There is nothing like a deadline to make things happen. That is true not only in the publishing business but also apparently in the antitrust business.
There is nothing like a deadline to make things happen. That is true not only in the publishing business but also apparently in the antitrust business. Faced with a court-imposed deadline, a stagnant economy and a war on terrorism, Microsoft and the feds appear on the verge of patching up their differences.
The Microsoft antitrust case, the findings of monopoly and the final settlement that does not seem to change much at all will surely be the subject of much punditry and analysis, but I believe there are a couple of points that even punditry wont overpower.
One, the government was correct to pursue the anti-monopoly charges. Microsoft, through a combination of hard work, technical and marketing acumen, and strong-arm tactics, was abusing its position in the market, and the feds were correct in bringing it to account.
The findings of monopoly tactics were not sufficiently severe to require that Microsoft be broken into bits. Microsoft is not the railroad industry or the steel mills. Regardless of the strained attempts to compare the Microsoft case with past anti-monopoly cases, the speed of technology change in the digital world outpaces anything in the physical world. There may not be a whole lot of desktop operating system competitors today, but there are plenty of competitors both large and small for the Web services, handheld devices and application servers that will mark the technology leaders of tomorrow.
Second, settling the case made all the sense in the world. There are simply bigger tasks ahead for the government and the high-tech industry. This is a time for clearing the decks and developing a focus on building a secure physical and cyber-world rather than a time for flogging this case through the court system for 10 more years.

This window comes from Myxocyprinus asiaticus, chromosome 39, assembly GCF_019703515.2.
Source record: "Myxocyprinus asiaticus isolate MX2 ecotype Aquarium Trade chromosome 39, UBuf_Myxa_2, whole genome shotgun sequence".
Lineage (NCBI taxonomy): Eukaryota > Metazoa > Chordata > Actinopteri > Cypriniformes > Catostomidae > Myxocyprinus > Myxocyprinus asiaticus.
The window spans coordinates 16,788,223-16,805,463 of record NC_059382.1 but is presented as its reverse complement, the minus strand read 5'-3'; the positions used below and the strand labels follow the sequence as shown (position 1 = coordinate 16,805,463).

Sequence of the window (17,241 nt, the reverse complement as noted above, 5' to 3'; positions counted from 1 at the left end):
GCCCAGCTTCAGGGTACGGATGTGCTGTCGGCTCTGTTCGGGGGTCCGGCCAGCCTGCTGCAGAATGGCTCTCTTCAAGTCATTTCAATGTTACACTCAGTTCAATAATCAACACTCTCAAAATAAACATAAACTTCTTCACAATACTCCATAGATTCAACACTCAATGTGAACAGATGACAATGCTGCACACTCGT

If we needed examples of the vibrant technology market and topics of far greater import than continued monopoly proceedings, you have no further to look than this weeks issue.
Peter Gallis story on the virtual memory manager in the Linux operating system shows just how vibrant that business remains. Linux continues to be bolstered on several fronts, including massive investment and development from IBM and a worldwide development community ready to argue for days on the virtues of which virtual memory manager is the best.
Jeff Moads exclusive on the Department of Defense using technology to push the speed of acquiring and deploying needed materials is a great example of how one of the slowest-moving bureaucracies around can become a nimble player when the need arises. The promise of Web-based supply chain management has always been a far less expensive, faster and more efficient way to do business. And when that business involves getting needed supplies to troops in the field, you can see why all those millions of dollars lost by the failed supply chain dot-coms were well worth the investment if they help the United States find success in the military challenges it faces in Afghanistan.